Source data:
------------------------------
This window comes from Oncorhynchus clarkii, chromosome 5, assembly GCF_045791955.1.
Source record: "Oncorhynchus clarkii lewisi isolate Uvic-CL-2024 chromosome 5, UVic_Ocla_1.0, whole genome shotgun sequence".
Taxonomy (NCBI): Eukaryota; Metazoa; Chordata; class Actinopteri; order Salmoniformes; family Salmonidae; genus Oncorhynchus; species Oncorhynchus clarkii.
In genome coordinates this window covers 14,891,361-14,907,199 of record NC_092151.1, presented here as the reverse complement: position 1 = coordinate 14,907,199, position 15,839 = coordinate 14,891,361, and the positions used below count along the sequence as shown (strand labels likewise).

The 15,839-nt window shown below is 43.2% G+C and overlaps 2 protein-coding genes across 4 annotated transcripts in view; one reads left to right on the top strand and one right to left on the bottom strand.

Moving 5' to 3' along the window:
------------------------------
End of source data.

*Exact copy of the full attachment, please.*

This window comes from Oncorhynchus clarkii, chromosome 5, assembly GCF_045791955.1.
Source record: "Oncorhynchus clarkii lewisi isolate Uvic-CL-2024 chromosome 5, UVic_Ocla_1.0, whole genome shotgun sequence".
Taxonomy (NCBI): Eukaryota; Metazoa; Chordata; class Actinopteri; order Salmoniformes; family Salmonidae; genus Oncorhynchus; species Oncorhynchus clarkii.
In genome coordinates this window covers 14,891,361-14,907,199 of record NC_092151.1, presented here as the reverse complement: position 1 = coordinate 14,907,199, position 15,839 = coordinate 14,891,361, and the positions used below count along the sequence as shown (strand labels likewise).

The 15,839-nt window shown below is 43.2% G+C and overlaps 2 protein-coding genes across 4 annotated transcripts in view; one reads left to right on the top strand and one right to left on the bottom strand.

Moving 5' to 3' along the window: